Meaning “shepherd-style” in Spanish, al pastor is a spit-roasted pork dish from Northern Mexico. It was inspired by shawarma cooking which was brought to Mexico by Lebanese immigrants in the 1960′s. You know shawarma, like gyros, where they pack a bunch of marinated lamb meat on a huge sharp rod and roast it all day, slicing off paper-thin slices as needed? Right. It’s wicked delicious.
But in Mexico, lamb became pork, and chiles and pineapple sneaked in to the marinade. I can say with certainty I have never had a BAD al pastor taco; only good and amazing. Clearly, if they are that pleasing, we all need to know how to replicate al pastor tacos at home. Seriously lacking a huge rotisserie and a fire-place big enough to roast 50 pounds of meat at a time, I adapted the recipe for regular people in regular kitchens. Son of a gun, give me some onion and cilantro and I could eat this every day.
- 1.5 – 3 pound pork roast
- 3 guajillo chiles
- 1 ancho chile
- 1 cup pineapple juice
- 1 tablespoon apple cider or red wine vinegar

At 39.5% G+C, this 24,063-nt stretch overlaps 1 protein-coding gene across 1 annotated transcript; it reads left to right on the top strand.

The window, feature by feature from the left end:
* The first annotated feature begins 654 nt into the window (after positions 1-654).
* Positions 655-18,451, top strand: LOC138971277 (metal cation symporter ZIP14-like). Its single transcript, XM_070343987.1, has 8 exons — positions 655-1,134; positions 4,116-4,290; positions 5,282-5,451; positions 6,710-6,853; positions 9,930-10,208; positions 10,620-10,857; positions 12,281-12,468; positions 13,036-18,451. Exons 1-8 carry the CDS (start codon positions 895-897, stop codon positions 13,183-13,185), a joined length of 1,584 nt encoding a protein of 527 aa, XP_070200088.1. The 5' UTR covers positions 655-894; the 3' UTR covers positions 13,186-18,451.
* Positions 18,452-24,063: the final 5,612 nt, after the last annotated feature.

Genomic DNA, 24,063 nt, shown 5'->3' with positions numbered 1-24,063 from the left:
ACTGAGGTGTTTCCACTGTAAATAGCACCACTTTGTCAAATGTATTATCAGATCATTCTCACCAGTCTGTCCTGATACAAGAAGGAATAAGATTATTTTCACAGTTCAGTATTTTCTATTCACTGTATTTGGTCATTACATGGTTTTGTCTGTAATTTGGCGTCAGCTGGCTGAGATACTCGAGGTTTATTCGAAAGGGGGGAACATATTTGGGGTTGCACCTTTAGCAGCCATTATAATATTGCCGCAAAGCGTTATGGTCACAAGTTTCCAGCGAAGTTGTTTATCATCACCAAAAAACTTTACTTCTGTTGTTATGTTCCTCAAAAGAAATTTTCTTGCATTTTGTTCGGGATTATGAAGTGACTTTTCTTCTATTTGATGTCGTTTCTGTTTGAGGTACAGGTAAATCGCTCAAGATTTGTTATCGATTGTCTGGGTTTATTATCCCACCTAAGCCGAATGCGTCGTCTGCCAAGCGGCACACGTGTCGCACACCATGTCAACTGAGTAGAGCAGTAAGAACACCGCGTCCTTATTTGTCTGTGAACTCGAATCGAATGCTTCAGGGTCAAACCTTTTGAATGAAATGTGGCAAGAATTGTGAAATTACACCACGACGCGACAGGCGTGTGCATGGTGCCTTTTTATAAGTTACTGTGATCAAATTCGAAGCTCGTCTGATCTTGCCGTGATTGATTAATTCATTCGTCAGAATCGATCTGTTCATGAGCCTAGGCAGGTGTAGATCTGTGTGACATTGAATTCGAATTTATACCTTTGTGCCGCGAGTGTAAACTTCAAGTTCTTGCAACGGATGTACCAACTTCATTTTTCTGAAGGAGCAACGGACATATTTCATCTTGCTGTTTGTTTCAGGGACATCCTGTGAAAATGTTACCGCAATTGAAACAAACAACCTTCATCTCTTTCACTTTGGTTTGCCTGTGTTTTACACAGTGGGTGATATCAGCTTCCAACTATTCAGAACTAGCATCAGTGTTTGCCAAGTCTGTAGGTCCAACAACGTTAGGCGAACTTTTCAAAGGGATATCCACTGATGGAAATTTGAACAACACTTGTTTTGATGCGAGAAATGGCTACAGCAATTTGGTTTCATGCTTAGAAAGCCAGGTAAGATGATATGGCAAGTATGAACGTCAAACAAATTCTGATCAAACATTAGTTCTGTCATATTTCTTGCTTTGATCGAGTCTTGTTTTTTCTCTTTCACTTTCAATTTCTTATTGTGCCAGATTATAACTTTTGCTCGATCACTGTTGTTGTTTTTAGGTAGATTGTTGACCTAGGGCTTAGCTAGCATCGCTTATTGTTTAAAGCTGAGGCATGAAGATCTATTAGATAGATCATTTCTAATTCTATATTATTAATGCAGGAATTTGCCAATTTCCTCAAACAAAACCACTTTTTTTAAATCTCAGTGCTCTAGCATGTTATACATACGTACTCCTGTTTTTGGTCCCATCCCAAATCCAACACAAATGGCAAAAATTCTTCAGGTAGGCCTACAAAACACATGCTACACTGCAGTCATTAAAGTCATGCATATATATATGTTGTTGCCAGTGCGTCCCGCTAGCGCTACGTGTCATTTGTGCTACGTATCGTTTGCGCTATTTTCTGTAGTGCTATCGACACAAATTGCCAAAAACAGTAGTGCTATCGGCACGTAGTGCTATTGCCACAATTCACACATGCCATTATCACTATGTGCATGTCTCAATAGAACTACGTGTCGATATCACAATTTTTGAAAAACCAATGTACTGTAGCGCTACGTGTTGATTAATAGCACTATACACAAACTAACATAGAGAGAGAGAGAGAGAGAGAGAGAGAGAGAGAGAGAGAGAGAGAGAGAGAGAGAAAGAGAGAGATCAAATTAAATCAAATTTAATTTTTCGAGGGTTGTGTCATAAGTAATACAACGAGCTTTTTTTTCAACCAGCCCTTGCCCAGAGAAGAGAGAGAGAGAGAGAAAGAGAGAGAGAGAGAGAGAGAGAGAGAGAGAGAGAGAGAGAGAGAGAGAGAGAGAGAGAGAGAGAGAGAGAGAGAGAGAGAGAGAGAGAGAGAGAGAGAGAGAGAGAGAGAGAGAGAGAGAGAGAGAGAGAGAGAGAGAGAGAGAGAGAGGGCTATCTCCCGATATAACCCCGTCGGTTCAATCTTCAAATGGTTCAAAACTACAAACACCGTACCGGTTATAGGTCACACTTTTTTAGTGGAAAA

- 1 teaspoon each: cinnamon, oregano, black pepper, salt
- ½ cup chopped onion
- 5 cloves garlic
- ½ teaspoon achiote (annatto) powder
- For Serving:
- Corn tortillas
- Fresh cilantro, diced onion
- Pineapple spears or chunks
- Rehydrate the peppers by soaking in very hot water for 20 minutes. Discard stems and seeds. Put the peppers in a blender with everything but the pork. Whizz it until it’s smooth.
- Pour over your pork roast and cook it one of three ways:
- Grill: slice the meat thinly, marinate up to 4 hours and grill it with fresh pineapple spears over a hot fire.
- Crock pot: put the whole roast and marinade in there and cook on low for 8 hours until it’s falling apart. Add some pineapple chunks in the last hour.
- Bake: marinate whole roast up to 24 hours and roast at 350 degrees F, covered, until tender (2-4 hours depending on size). Shred it, add pineapple chunks and stick it under the broiler for a few minutes to crispy it up.